Alnylam’s RNAi therapeutic Onpattro has been approved for use in Europe to treat Hereditary Transthyretin-Mediated (hATTR) Amyloidosis (hATTR amyloidosis) in adults with Stage 1 or Stage 2 polyneuropathy.
hATTR amyloidosis is an inherited, progressively debilitating, and often fatal disease caused by mutations in the TTR gene, which cause abnormal amyloid proteins to accumulate and damage body organs and tissue, resulting in intractable peripheral sensory neuropathy, autonomic neuropathy, and/or cardiomyopathy.
Data from the Phase III APOLLO trial, which enrolled 225 hATTR amyloidosis patients with polyneuropathy, representing 39 genotypes, at 44 study sites in 19 countries around the world, showed that at 18 months the mean change from baseline in the modified neuropathy impairment score (mNIS+7) was significantly lower in the Onpattro (patisiran) group as compared with placebo.
Patients treated with Onpattro had a mean 6.0-point decrease (improvement) in mNIS+7 score from baseline compared to a mean 28.0-point increase (worsening) for patients in the placebo group, resulting in a mean 34.0-point difference relative to placebo, after 18 months of treatment.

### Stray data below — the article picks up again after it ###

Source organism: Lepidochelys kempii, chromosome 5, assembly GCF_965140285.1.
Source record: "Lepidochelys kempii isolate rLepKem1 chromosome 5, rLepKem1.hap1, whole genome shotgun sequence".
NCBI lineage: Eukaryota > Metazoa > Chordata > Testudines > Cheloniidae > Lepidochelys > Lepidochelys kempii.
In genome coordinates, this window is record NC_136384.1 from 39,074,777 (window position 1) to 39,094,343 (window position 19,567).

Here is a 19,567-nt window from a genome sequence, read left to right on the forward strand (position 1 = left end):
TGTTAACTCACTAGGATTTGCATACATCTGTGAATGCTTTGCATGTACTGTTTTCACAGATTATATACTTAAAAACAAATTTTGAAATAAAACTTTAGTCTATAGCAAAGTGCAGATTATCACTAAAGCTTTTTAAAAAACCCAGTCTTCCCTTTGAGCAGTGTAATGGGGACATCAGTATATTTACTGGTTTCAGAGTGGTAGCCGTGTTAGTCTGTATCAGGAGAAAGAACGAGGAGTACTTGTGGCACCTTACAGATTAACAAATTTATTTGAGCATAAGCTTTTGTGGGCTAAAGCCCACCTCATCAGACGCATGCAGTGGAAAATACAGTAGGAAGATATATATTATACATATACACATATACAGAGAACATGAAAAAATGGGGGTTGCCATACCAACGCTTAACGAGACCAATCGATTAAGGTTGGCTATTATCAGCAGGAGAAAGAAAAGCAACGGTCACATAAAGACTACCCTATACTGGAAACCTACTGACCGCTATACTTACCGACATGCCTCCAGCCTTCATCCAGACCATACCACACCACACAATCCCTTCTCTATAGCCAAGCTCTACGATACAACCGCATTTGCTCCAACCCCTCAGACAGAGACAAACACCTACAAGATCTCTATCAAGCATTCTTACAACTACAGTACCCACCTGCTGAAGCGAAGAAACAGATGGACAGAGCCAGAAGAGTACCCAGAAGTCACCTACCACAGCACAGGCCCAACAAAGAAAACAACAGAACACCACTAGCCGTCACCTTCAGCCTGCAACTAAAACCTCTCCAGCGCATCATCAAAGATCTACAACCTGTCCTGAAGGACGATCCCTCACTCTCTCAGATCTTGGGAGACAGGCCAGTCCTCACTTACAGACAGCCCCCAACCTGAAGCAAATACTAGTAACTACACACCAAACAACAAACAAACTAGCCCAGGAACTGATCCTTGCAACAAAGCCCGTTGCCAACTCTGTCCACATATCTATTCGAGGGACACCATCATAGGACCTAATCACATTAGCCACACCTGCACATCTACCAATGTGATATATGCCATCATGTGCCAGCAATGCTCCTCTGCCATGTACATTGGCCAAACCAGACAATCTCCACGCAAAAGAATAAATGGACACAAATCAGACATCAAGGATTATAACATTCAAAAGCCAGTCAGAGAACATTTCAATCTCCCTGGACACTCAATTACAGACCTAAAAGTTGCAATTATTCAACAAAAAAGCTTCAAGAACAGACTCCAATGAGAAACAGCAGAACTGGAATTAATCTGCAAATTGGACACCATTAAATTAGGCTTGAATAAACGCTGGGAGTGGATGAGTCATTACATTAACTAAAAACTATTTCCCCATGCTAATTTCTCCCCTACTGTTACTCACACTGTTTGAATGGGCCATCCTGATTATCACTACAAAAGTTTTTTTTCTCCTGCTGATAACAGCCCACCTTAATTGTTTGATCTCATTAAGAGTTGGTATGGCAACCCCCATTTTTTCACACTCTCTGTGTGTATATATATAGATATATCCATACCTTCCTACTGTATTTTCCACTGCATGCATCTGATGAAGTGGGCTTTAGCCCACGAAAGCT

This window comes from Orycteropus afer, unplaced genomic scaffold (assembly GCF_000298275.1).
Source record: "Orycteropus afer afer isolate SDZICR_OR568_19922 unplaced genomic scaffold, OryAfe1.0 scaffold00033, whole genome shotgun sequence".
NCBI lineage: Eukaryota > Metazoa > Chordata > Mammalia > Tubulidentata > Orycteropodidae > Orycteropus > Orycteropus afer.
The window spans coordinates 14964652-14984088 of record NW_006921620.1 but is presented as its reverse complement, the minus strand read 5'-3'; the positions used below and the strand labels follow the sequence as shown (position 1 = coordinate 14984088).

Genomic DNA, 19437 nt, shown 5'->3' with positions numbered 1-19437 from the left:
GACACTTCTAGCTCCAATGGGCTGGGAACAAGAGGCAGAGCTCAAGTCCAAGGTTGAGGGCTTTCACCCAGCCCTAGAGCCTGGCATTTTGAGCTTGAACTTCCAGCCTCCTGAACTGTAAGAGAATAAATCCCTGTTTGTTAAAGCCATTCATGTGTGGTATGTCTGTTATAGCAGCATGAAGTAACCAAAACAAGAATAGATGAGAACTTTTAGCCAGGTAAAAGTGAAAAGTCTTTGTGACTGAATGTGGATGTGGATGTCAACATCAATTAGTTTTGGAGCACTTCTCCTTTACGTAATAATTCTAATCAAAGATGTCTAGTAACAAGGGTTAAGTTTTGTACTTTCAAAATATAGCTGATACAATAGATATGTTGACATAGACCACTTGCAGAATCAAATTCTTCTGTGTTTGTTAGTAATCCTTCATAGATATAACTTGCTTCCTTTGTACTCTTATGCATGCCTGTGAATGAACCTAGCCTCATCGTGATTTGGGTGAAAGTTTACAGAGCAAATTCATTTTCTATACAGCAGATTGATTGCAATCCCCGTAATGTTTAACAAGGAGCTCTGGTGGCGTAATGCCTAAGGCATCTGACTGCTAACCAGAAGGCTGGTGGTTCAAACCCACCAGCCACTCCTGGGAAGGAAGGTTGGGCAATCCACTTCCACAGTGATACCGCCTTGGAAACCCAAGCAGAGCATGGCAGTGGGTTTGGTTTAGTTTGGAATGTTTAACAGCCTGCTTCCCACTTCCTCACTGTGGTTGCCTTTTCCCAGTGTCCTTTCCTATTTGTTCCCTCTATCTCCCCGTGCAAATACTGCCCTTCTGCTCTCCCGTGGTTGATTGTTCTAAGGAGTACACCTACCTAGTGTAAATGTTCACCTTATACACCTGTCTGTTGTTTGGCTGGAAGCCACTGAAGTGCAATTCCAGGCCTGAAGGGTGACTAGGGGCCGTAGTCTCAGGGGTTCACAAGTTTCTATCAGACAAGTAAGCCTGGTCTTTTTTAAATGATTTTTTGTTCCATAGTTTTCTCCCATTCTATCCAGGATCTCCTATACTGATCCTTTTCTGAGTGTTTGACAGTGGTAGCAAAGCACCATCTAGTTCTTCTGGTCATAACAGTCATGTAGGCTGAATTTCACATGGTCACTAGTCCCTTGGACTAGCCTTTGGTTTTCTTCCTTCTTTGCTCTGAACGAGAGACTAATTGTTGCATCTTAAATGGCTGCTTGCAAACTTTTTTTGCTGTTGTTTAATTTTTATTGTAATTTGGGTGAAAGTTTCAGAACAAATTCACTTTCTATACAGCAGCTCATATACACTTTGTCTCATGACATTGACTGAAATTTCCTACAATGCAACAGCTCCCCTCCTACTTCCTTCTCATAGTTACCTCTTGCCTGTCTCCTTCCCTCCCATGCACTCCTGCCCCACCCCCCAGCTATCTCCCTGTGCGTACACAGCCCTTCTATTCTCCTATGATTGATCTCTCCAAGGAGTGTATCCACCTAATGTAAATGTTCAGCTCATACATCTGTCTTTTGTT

Also, patients in the treatment group experienced improvement in quality of life compared to placebo, as assessed by the Norfolk Quality of Life Questionnaire-Diabetic Neuropathy, while all five other secondary endpoints also demonstrated statistically significant favourable differences in the treatment arm, including a 10-meter walk test, assessing gait speed and muscle strength.
On the safety side, the incidence and severity of adverse events were similar in patients receiving Onpattro and placebo. The most common adverse events that occurred more frequently in the treatment group were peripheral oedema and infusion-related reactions.
“Patisiran has been shown to improve polyneuropathy, quality of life and activities of daily living,” said Theresa Heggie, head of Europe, Alnylam Pharmaceuticals. “This is the start of a new chapter in the treatment of this rare, rapidly progressive, fatal disease.”
“Until recently, patients diagnosed with hereditary ATTR amyloidosis faced an uncertain future. A lack of treatments to halt or reverse the progression of disease resulted in a gradual and inescapable decline in their day-to-day functioning, placing a heavy burden not just on the patient themselves but on their partners and families, many of whom end up being full time carers,” noted Professor Philip Hawkins, National Amyloidosis Centre, Division of Medicine, and University College London Medical School, Royal Free Hospital, UK.
“Patisiran has the potential not only to transform these patients’ lives but to change the way in which we think about and treat hereditary ATTR amyloidosis.”
The drug was also approved by US regulators earlier this month.